Cannon Financial Institute

Breaking Bad Habits

A conversation with Linda Eaton, Executive Vice-President and practice management expert, Cannon Financial Institute.

 “We are creatures of habit,” said Cannon EVP and practice management expert, Linda Eaton. “We have all heard this phrase many times because it expresses a fundamental truth of human nature: our habits have a powerful hold over us.”

Neuroscientists have discovered that we exhibit behavior governed by habit and as well as goal-directed behavior. In a recent study conducted at the University of California* scientists discovered that when our brains are functioning effectively we will switch back and forth between habitual behavior and goal directed behavior without difficulty. The example they use is how we can go on “autopilot” during the drive home from our place of work. This is habitual behavior. However, at the end of a day if we need to drive from our office to a meet with clients at their home, our minds immediately switch to goal directed behavior.

There are situations which occur when our brain does not make this switch easily.  For many FAs, a pattern of “mixed up switching” reveals itself when we are prospecting. Through repeated avoidance behavior and negative self-talk, we don’t develop the habit of asking for introductions. Often we develop the opposite and never ask for introductions. Unfortunately, this behavior hinders our attempts to grow our practice, and often reinforces the negativity we associate with asking for referrals.

We make promises to ourselves to prospect, don’t keep them, and we harvest little but guilt.  Failed again, we tell ourselves. Who wants to hear this kind of self-talk? We feel guilty about too much in our lives already. Often we create the classic “negative self-fulfilling prophecy” by telling ourselves, almost yelling at ourselves, that we will create our own strategic prospecting and program and this time we will do it.

We start out with great determination, which quickly fades, because we try and change too much at one time.  Or we set impractical goals which we don’t meet or can’t meet. Alas, this can cause us to avoid prospecting even more because we have disappointed ourselves. None of us like this feeling. Yet all of us have a lifetime of disappointing ourselves and moving on from it. But there are certain memories of failure we seem to hang onto. One of these is a list of the many times we tried to ignite a prospecting fire within us only to generate just a little bit of smoke.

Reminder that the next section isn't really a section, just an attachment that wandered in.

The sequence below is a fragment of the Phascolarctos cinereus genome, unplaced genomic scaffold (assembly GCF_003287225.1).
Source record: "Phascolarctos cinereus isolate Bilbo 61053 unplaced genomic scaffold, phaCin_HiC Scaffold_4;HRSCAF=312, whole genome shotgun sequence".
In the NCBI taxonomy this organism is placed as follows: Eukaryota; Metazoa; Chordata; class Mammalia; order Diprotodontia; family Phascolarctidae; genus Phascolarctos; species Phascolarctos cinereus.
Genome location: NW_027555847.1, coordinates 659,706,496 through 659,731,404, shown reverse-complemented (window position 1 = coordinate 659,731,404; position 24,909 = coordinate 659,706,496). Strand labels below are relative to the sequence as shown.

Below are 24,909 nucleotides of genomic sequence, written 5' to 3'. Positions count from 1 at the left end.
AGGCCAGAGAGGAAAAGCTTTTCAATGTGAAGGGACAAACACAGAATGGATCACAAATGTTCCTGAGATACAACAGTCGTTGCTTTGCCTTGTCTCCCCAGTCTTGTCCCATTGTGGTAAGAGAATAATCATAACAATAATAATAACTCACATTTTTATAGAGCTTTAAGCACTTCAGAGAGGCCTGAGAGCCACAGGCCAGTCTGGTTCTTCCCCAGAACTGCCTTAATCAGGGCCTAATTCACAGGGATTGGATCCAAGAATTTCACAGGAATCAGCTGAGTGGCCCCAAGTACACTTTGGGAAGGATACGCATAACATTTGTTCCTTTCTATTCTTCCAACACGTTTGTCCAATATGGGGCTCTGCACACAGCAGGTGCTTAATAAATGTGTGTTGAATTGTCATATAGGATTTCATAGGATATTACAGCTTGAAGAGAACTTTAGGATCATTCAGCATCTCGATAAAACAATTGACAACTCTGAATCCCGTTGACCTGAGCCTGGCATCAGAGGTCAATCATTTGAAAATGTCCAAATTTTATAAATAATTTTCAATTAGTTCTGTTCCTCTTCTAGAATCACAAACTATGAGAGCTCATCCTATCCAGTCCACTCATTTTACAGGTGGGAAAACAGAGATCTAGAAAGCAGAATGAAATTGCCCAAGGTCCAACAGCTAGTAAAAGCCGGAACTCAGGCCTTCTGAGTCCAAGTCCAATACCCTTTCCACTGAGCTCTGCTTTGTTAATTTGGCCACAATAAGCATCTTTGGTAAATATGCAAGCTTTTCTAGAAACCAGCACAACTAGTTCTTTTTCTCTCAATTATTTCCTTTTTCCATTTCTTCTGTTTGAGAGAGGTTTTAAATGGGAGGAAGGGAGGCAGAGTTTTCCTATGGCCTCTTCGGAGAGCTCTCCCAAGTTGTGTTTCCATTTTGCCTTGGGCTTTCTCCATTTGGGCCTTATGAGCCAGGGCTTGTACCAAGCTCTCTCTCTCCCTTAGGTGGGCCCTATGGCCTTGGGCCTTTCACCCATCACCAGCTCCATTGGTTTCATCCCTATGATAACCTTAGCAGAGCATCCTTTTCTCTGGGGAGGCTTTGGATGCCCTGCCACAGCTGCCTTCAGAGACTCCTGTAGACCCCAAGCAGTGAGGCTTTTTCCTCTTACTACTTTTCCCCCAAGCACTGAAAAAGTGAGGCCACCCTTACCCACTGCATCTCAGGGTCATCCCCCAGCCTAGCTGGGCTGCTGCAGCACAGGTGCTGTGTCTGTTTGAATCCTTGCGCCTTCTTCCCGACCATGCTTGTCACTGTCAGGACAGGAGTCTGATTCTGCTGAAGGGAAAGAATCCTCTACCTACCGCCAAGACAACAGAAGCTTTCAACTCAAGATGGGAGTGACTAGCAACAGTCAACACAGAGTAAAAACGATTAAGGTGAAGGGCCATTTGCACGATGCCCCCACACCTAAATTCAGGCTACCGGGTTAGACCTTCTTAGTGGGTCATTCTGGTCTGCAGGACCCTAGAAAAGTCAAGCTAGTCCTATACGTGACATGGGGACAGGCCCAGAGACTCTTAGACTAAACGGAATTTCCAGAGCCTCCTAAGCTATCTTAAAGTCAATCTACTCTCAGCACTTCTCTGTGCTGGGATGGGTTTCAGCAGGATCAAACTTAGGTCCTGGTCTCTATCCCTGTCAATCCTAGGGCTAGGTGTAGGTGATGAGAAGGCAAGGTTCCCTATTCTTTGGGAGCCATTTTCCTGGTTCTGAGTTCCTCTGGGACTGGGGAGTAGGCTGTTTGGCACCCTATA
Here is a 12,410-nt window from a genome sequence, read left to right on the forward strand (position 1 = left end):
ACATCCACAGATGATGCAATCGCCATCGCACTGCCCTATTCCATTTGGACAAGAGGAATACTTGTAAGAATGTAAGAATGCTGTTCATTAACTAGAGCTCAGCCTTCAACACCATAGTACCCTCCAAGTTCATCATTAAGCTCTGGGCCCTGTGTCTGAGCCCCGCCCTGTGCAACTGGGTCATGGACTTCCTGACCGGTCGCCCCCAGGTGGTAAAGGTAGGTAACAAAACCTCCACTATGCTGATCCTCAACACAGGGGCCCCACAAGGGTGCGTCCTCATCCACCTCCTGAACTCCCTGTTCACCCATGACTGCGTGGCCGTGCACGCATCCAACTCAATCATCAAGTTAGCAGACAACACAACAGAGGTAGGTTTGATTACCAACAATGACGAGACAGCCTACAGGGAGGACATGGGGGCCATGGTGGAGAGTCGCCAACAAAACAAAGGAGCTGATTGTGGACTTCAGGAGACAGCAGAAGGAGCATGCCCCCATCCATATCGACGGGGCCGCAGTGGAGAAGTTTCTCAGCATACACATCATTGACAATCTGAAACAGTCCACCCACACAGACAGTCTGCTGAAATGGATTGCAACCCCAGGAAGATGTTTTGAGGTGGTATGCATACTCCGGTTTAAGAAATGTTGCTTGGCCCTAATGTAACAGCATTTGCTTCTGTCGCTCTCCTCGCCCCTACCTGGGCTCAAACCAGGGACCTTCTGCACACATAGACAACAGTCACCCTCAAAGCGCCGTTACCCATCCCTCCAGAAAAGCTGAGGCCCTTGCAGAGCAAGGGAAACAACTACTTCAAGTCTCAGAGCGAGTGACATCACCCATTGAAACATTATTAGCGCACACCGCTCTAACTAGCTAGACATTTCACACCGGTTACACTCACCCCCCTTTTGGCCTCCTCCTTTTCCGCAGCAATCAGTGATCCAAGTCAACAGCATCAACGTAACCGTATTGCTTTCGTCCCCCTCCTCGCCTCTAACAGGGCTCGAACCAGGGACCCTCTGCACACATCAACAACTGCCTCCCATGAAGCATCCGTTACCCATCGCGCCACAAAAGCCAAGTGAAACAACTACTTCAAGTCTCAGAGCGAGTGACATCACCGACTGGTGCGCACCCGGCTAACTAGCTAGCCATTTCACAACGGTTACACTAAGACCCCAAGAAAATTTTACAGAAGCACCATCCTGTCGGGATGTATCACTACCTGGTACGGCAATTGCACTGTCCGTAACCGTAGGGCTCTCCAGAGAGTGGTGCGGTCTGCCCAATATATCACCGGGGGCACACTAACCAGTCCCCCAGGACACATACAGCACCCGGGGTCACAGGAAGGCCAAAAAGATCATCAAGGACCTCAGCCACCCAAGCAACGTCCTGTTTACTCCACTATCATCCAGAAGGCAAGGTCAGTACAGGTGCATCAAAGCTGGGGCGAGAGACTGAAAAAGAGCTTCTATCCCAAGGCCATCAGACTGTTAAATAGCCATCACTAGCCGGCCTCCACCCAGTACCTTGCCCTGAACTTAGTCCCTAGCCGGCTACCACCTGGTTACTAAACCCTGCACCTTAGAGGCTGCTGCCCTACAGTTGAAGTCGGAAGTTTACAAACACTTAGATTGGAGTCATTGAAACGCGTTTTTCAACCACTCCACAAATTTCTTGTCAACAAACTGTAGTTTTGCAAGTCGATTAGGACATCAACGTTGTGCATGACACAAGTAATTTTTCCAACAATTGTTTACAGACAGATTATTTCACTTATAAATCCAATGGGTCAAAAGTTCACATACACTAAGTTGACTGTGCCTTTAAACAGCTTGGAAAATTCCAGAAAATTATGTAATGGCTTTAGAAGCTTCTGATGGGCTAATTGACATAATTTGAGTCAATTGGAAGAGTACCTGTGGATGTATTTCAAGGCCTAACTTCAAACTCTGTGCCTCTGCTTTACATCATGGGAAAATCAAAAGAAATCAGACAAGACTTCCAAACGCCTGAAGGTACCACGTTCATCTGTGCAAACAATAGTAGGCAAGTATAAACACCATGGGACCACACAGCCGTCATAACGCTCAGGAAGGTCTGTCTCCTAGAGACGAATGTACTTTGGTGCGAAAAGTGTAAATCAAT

FAs often come to feel they have dug themselves into a hole so deep they can’t get out of it.  So, we asked Linda, what can be done to make a change without giving up? How do we make a rational effort to turn this around? 

 “Action can change our bad habits to good habits over time. That’s the key. You aren’t going to change a bad habit all at once. You also need to remember that as FAs, part of the job is prospecting. A good way to begin without negativity is to begin with setting an easy referral goal. If you haven’t asked anyone for a referral in a long time, then begin with a goal of asking for one a month. If you have been in a rut of never asking, then asking once a month is significant progress.  The most critical change you will want to make is to count every ASK as a success. Track your progress in writing by noting the date and who you asked.  Just about every FA has experienced the situation in which you ask for a referral, client declines and then, six or twelve or twenty-four months later, they refer you to someone.  You can achieve success in prospecting if you remember that your job is to ask for referrals and you measure success by the number of times you ask for a referral and not the result of those referrals.”

To learn more about this topic, register for our Certified Wealth Strategist program of study.

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Contributing Writer: Subject Matter Expert Charles McCain


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